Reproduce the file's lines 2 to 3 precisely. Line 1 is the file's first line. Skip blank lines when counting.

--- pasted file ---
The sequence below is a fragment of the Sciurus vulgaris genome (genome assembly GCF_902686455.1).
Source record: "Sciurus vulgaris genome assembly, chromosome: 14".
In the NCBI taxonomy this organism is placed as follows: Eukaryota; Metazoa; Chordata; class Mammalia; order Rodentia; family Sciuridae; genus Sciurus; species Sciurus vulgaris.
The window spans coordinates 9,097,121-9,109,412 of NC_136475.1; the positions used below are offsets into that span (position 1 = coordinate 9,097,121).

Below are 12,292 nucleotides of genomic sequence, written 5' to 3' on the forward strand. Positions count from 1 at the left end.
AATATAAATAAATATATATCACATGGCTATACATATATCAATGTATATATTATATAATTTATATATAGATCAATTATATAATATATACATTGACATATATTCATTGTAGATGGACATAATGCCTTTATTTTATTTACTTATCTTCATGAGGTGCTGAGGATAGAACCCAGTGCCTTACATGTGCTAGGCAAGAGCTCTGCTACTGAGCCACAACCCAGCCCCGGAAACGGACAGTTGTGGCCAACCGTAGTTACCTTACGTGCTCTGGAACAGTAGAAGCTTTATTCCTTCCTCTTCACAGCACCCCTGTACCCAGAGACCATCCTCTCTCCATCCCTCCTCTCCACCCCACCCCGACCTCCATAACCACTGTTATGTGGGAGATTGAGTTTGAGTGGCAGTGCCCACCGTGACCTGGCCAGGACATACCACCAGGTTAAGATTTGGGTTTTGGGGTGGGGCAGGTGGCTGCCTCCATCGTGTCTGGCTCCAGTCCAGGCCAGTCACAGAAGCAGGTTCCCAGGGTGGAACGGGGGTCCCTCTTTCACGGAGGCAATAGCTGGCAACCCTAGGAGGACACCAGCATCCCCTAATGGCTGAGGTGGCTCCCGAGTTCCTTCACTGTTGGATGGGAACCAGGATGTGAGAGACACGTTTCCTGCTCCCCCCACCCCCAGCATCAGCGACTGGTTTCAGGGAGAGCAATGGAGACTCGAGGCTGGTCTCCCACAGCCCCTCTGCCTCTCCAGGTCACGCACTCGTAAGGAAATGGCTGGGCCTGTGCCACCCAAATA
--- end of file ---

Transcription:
Source record: "Sciurus vulgaris genome assembly, chromosome: 14".
In the NCBI taxonomy this organism is placed as follows: Eukaryota; Metazoa; Chordata; class Mammalia; order Rodentia; family Sciuridae; genus Sciurus; species Sciurus vulgaris.